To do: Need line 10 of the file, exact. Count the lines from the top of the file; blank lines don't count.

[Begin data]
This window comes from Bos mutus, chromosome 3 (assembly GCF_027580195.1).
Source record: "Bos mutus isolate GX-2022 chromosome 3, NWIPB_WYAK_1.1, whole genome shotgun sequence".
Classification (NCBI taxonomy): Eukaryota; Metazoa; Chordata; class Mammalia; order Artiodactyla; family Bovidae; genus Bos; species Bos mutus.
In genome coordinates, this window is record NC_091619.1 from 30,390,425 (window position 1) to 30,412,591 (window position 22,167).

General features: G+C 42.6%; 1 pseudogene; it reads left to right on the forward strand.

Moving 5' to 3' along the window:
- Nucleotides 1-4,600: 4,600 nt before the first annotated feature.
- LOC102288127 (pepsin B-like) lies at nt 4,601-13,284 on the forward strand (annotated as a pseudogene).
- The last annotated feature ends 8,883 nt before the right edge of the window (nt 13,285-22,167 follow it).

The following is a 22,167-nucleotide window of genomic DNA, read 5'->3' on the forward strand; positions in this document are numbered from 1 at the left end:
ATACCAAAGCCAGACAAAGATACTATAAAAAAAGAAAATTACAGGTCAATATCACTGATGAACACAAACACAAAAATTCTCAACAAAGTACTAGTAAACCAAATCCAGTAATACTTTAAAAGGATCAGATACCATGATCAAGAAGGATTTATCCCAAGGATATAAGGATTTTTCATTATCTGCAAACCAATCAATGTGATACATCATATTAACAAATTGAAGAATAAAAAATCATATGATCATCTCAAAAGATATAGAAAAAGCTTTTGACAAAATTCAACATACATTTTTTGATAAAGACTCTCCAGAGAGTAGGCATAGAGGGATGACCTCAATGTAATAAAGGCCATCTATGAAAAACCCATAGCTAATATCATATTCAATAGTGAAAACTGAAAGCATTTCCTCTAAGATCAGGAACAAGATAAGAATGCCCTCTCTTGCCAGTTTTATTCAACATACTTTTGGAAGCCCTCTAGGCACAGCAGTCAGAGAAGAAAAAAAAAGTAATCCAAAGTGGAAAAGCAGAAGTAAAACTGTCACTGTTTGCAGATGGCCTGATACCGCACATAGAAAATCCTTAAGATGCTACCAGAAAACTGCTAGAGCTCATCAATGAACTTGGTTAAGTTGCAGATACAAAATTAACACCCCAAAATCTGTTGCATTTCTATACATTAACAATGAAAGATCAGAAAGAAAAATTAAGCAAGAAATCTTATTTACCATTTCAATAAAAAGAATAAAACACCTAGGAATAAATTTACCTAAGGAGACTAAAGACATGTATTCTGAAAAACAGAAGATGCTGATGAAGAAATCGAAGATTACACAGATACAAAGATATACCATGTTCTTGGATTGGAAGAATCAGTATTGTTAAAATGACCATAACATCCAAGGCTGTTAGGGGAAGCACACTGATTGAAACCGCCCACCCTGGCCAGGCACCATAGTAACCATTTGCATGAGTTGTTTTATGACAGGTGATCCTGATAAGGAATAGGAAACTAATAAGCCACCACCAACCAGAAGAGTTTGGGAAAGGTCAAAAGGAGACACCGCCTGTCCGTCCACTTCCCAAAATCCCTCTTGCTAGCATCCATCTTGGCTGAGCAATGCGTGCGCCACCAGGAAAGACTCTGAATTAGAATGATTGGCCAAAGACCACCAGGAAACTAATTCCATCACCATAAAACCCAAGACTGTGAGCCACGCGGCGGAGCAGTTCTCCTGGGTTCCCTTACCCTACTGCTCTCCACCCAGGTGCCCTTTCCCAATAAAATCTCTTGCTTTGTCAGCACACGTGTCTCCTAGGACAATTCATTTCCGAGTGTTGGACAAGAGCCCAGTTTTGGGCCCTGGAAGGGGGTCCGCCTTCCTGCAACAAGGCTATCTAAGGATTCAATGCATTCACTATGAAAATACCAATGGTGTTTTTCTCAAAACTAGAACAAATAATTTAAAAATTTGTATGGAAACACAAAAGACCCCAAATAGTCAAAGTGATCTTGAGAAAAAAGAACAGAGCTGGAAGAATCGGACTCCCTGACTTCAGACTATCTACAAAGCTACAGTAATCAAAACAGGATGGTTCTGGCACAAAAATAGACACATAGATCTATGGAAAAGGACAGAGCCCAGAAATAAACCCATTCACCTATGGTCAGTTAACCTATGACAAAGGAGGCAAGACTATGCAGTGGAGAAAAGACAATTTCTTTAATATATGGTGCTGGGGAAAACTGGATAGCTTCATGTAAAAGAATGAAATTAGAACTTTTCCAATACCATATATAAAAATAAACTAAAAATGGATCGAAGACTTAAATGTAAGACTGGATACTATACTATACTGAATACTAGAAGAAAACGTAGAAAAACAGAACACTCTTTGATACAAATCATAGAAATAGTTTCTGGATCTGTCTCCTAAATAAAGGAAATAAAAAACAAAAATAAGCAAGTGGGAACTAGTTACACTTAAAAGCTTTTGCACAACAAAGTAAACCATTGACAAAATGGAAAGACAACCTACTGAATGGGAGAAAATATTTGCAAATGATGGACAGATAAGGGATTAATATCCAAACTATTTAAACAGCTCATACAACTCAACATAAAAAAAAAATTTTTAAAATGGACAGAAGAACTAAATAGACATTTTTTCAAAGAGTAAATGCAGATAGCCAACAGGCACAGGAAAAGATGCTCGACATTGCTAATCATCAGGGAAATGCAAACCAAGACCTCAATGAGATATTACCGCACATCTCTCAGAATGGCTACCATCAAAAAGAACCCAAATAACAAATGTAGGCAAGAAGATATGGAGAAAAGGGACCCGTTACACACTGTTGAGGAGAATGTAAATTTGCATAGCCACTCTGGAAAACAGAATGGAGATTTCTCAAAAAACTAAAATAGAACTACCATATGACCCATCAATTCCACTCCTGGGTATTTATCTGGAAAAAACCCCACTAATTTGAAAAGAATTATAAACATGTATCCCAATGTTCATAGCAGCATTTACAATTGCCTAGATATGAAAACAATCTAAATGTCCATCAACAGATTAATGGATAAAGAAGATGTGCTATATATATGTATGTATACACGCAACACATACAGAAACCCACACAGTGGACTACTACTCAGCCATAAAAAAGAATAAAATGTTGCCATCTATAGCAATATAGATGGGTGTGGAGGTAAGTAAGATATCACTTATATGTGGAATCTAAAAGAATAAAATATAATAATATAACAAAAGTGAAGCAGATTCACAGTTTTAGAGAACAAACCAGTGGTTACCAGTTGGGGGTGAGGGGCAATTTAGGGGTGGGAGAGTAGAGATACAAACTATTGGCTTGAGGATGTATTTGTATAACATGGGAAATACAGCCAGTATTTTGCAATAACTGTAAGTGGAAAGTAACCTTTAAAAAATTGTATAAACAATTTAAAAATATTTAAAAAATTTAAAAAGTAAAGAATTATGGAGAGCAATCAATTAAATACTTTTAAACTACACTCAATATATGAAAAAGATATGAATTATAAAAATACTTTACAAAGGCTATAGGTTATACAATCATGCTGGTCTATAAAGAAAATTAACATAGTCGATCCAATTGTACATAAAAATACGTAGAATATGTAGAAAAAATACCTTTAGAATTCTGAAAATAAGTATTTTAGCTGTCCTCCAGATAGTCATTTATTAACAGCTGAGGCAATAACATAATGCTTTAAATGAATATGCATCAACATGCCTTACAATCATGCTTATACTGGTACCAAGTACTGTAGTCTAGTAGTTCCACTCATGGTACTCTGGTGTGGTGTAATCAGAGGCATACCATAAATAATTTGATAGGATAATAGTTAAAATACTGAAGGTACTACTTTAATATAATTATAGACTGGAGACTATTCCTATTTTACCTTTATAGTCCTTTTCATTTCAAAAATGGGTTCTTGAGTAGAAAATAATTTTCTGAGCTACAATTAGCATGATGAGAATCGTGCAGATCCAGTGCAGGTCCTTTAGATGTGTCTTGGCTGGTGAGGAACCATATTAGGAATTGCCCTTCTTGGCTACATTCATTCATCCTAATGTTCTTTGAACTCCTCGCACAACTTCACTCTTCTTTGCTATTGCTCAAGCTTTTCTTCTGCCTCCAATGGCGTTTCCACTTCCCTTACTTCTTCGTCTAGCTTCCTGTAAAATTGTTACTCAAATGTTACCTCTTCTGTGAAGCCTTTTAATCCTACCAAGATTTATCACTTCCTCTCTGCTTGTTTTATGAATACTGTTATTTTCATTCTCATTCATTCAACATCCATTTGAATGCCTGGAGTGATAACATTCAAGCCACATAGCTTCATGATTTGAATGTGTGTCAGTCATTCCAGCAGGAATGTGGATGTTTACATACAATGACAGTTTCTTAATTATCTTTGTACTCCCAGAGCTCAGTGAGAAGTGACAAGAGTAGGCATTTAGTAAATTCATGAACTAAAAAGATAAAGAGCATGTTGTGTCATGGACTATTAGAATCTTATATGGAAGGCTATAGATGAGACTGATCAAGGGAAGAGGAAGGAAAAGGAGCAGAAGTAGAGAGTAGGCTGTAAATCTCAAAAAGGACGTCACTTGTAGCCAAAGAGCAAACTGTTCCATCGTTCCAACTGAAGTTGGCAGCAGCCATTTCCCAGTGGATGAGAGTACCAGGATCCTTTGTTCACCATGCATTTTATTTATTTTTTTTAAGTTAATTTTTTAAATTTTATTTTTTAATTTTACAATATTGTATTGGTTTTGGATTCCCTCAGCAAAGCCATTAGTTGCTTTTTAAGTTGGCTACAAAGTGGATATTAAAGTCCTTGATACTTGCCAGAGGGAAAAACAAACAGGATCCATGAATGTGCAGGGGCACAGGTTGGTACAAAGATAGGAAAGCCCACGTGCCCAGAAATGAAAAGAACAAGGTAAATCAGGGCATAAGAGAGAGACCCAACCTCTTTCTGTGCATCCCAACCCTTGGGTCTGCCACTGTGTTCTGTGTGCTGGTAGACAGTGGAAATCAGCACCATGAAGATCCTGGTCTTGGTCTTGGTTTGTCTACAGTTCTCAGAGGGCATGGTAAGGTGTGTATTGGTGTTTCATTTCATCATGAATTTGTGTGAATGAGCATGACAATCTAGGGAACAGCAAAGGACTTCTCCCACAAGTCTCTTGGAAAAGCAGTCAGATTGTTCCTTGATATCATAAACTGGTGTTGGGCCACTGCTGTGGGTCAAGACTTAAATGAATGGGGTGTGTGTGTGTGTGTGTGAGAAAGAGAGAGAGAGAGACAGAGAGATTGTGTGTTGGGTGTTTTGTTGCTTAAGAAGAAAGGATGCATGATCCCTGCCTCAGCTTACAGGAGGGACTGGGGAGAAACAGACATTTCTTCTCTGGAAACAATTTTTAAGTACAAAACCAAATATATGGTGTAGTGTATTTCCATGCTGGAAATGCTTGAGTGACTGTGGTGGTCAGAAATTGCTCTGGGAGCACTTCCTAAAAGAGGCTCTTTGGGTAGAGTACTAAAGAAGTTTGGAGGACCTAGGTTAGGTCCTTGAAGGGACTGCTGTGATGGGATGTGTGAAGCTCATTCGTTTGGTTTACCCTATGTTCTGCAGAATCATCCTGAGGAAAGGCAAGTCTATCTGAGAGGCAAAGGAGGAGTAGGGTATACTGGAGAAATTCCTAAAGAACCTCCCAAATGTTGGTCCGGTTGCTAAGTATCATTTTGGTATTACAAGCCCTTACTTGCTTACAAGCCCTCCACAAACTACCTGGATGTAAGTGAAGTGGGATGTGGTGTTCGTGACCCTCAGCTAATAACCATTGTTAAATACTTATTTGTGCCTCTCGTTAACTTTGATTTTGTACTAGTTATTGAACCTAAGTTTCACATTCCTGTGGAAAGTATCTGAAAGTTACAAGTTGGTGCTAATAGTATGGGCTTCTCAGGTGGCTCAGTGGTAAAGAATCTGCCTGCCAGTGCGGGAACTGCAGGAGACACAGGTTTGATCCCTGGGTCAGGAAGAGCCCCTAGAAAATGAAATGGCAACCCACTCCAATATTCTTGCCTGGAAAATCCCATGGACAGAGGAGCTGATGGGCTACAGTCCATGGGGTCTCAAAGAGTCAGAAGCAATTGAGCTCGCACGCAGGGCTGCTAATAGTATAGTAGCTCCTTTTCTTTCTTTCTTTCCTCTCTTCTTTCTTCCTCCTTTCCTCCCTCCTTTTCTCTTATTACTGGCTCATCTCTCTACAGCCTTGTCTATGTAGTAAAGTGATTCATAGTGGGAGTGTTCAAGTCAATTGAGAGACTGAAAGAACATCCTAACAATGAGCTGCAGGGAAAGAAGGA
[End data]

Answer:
The following is a 22,167-nucleotide window of genomic DNA, read 5'->3' on the forward strand; positions in this document are numbered from 1 at the left end: